The set of songs of this album is quite unique and magnificent, one by one. "Aura" is along with "Myrrh" one their best intro songs, introducing a truly epic and fantastic story like only Kilbey can do himself. "Ripple" has one the best guitar riffs I've ever listened and it is among my favourites. "Paradox" is one the first of their songs that could be called 'hypnotic' and 'mesmerizing', all of this in a good way ("Sometime Anywhere" is full of songs like this one), "Lustre" starts with a low guitar arrangement and continues with a drum set and then becomes like a U2 tribute (it is not the only reference to U2 here, by the way). "Swan Lake" is another enchanting soft song like many of the shown here. "Feel" is the most radio-friendly song in an album which is not radio-friendly at all (again U2 sound here). "Mistress" is another fantastic piece of Kilbey's songwriting. "Kings" is the most U2- ish song here (in fact it is like The Edge plays the guitar here ;) ). "Dome" is a Church's classic, with another excellent guitar riff. "Witch Hunt" and "The Disillusionist" are two short, curious and kind of anacronic pieces."Old Flame" is a smooth, soft and precious ballad, continuing with the relaxing atmosphere of the album. "Chaos" serves its name well, it is the weirdest song of the album and probably a kind of introduction to their latter and darkest work, "Film" is the instrumental goodbye for the album, with another epic touch as happened with the intro song.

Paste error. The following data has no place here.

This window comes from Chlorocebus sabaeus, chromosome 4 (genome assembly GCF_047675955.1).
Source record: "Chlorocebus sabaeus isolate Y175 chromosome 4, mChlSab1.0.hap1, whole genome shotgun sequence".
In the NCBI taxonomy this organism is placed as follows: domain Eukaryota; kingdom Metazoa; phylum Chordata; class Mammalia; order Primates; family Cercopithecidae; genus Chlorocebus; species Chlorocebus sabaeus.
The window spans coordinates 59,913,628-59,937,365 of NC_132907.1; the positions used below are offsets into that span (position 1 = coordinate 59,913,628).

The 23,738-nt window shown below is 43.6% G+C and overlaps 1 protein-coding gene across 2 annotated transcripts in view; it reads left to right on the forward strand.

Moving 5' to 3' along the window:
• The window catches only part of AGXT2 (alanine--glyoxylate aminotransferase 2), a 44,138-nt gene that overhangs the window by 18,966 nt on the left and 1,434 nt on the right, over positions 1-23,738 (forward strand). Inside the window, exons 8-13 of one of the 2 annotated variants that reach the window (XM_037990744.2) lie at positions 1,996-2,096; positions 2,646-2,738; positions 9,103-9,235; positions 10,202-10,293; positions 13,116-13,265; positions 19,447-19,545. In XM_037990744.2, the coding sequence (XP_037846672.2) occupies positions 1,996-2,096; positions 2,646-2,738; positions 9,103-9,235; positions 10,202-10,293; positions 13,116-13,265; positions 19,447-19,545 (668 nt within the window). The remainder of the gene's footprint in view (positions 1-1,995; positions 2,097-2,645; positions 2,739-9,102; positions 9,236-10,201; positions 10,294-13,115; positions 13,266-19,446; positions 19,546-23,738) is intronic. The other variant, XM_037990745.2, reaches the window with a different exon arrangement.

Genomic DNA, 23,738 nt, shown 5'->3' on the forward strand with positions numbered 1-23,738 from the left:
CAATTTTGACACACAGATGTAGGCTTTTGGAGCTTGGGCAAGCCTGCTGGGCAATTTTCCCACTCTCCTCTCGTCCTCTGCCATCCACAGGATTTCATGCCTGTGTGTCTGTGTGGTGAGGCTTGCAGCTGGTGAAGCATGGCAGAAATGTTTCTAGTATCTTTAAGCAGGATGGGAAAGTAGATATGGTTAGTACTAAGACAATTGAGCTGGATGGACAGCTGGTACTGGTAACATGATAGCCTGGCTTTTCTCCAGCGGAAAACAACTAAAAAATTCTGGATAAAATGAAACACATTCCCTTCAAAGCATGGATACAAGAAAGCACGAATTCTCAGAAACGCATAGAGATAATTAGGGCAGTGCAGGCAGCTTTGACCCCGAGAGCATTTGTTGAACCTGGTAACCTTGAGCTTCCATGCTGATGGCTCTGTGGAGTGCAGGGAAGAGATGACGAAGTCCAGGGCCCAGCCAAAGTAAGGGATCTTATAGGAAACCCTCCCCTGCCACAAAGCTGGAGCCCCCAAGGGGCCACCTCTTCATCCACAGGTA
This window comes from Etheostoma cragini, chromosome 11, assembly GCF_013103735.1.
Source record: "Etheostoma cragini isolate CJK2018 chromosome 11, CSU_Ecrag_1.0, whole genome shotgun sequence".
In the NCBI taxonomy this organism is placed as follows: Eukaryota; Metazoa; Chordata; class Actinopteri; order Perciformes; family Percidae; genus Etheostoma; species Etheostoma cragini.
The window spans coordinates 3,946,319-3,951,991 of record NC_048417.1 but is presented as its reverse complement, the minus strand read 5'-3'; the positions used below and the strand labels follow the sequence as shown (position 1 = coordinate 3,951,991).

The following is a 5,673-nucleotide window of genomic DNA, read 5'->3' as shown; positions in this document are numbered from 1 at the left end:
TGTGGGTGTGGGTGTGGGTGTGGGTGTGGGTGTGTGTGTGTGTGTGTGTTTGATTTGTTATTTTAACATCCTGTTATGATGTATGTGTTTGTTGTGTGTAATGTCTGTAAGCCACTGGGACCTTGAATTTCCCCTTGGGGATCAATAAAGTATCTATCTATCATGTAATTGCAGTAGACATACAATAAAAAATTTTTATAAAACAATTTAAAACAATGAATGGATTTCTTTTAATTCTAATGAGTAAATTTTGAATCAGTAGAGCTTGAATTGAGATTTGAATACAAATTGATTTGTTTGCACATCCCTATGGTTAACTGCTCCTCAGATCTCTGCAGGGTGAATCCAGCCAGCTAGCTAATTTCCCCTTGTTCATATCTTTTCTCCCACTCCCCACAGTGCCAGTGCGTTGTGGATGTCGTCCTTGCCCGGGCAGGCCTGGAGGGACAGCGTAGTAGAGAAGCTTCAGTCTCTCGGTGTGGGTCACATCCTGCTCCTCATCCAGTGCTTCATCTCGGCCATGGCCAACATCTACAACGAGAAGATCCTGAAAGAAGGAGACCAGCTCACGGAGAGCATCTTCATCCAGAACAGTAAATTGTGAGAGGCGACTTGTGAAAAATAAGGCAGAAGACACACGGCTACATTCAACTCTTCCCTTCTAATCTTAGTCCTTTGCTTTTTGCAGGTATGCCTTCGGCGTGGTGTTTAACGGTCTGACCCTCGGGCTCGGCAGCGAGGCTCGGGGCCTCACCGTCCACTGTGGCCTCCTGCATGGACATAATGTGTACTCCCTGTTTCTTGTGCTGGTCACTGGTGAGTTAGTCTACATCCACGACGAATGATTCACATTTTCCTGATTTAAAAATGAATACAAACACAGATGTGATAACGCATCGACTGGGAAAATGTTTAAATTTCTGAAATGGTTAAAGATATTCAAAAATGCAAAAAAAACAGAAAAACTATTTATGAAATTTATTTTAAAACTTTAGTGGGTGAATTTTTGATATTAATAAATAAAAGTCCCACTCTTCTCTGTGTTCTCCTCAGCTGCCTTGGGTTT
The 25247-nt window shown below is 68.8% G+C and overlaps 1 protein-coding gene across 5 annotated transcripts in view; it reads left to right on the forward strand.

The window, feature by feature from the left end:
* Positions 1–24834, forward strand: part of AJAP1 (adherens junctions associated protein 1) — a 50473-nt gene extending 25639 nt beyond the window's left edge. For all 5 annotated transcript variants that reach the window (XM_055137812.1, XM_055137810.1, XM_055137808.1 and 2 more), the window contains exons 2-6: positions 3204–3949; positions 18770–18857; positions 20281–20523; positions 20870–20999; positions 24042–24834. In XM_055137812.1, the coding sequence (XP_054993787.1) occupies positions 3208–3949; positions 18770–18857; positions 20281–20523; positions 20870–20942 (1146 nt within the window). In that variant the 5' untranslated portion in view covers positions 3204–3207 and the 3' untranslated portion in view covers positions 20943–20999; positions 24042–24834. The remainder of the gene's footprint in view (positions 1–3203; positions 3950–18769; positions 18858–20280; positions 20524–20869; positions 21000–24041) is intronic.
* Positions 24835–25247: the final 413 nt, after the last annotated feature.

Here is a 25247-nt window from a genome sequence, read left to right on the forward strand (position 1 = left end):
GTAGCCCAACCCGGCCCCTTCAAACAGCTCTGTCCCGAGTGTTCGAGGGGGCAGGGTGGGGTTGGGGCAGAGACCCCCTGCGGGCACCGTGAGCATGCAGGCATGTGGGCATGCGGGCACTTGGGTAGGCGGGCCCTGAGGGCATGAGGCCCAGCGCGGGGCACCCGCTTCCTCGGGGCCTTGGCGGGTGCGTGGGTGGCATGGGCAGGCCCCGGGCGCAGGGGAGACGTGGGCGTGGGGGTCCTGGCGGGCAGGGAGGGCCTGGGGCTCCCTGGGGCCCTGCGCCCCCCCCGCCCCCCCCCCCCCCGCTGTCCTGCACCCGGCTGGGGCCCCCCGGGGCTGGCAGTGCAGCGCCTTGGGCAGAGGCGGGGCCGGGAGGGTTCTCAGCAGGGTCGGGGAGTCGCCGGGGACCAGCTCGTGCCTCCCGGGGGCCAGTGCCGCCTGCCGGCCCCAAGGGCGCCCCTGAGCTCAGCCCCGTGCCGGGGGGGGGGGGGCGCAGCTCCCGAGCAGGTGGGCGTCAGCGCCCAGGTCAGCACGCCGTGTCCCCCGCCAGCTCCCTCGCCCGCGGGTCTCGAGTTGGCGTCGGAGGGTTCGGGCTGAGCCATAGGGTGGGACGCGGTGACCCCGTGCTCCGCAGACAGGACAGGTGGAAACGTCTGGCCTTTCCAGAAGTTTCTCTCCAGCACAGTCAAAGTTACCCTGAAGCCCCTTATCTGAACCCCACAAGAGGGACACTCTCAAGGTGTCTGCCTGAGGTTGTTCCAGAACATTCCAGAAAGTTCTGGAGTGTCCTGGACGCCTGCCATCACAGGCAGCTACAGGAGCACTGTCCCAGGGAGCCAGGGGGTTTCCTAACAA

Summing up, this is the 'masterpiece' that The Church were looking for and couldn't find and sets an starting point to another different musical era for this band (probably the best one.

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Send comments to shyman (BETA) | Report this review (#52733)
Posted Saturday, October 22, 2005 | Review Permalink